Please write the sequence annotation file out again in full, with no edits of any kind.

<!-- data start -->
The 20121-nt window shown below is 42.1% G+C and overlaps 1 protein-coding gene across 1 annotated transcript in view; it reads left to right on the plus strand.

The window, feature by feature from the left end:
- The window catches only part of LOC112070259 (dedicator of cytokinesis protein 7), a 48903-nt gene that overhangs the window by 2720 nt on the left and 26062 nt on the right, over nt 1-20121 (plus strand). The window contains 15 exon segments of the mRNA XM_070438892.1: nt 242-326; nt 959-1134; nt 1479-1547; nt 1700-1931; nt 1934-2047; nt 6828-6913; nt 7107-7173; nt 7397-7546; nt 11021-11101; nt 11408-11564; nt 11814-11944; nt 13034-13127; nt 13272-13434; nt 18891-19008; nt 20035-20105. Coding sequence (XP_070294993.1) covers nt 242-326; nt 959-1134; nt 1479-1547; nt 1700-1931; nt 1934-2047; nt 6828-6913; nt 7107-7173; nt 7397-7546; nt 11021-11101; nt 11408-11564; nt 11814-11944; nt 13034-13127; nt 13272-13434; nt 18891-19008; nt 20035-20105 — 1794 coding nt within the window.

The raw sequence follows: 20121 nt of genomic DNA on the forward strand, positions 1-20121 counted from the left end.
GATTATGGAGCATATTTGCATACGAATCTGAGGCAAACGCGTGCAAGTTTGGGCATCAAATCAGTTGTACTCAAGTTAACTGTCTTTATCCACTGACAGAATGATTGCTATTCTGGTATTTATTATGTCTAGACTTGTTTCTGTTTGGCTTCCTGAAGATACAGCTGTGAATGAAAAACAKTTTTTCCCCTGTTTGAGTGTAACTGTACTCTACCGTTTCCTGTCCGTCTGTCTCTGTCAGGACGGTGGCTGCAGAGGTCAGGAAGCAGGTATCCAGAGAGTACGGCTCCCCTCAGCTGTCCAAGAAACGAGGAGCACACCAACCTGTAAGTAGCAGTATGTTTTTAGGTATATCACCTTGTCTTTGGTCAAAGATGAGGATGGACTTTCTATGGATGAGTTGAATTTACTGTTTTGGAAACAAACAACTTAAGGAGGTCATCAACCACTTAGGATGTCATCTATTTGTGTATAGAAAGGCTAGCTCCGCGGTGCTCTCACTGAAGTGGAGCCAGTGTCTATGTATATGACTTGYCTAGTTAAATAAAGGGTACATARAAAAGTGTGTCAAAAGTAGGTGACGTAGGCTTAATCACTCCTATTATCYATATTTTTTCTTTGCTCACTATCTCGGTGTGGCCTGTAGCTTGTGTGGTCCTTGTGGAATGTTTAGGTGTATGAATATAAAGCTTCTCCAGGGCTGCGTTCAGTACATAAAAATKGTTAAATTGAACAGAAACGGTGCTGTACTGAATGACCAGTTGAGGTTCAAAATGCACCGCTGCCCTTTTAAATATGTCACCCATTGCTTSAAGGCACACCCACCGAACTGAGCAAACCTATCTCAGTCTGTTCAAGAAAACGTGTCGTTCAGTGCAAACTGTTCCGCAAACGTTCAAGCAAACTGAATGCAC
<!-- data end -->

The 20121-nt window shown below is 42.1% G+C and overlaps 1 protein-coding gene across 1 annotated transcript in view; it reads left to right on the plus strand.

The window, feature by feature from the left end:
- The window catches only part of LOC112070259 (dedicator of cytokinesis protein 7), a 48903-nt gene that overhangs the window by 2720 nt on the left and 26062 nt on the right, over nt 1-20121 (plus strand). The window contains 15 exon segments of the mRNA XM_070438892.1: nt 242-326; nt 959-1134; nt 1479-1547; nt 1700-1931; nt 1934-2047; nt 6828-6913; nt 7107-7173; nt 7397-7546; nt 11021-11101; nt 11408-11564; nt 11814-11944; nt 13034-13127; nt 13272-13434; nt 18891-19008; nt 20035-20105. Coding sequence (XP_070294993.1) covers nt 242-326; nt 959-1134; nt 1479-1547; nt 1700-1931; nt 1934-2047; nt 6828-6913; nt 7107-7173; nt 7397-7546; nt 11021-11101; nt 11408-11564; nt 11814-11944; nt 13034-13127; nt 13272-13434; nt 18891-19008; nt 20035-20105 — 1794 coding nt within the window.

The raw sequence follows: 20121 nt of genomic DNA on the forward strand, positions 1-20121 counted from the left end.
GATTATGGAGCATATTTGCATACGAATCTGAGGCAAACGCGTGCAAGTTTGGGCATCAAATCAGTTGTACTCAAGTTAACTGTCTTTATCCACTGACAGAATGATTGCTATTCTGGTATTTATTATGTCTAGACTTGTTTCTGTTTGGCTTCCTGAAGATACAGCTGTGAATGAAAAACAKTTTTTCCCCTGTTTGAGTGTAACTGTACTCTACCGTTTCCTGTCCGTCTGTCTCTGTCAGGACGGTGGCTGCAGAGGTCAGGAAGCAGGTATCCAGAGAGTACGGCTCCCCTCAGCTGTCCAAGAAACGAGGAGCACACCAACCTGTAAGTAGCAGTATGTTTTTAGGTATATCACCTTGTCTTTGGTCAAAGATGAGGATGGACTTTCTATGGATGAGTTGAATTTACTGTTTTGGAAACAAACAACTTAAGGAGGTCATCAACCACTTAGGATGTCATCTATTTGTGTATAGAAAGGCTAGCTCCGCGGTGCTCTCACTGAAGTGGAGCCAGTGTCTATGTATATGACTTGYCTAGTTAAATAAAGGGTACATARAAAAGTGTGTCAAAAGTAGGTGACGTAGGCTTAATCACTCCTATTATCYATATTTTTTCTTTGCTCACTATCTCGGTGTGGCCTGTAGCTTGTGTGGTCCTTGTGGAATGTTTAGGTGTATGAATATAAAGCTTCTCCAGGGCTGCGTTCAGTACATAAAAATKGTTAAATTGAACAGAAACGGTGCTGTACTGAATGACCAGTTGAGGTTCAAAATGCACCGCTGCCCTTTTAAATATGTCACCCATTGCTTSAAGGCACACCCACCGAACTGAGCAAACCTATCTCAGTCTGTTCAAGAAAACGTGTCGTTCAGTGCAAACTGTTCCGCAAACGTTCAAGCAAACTGAATGCAC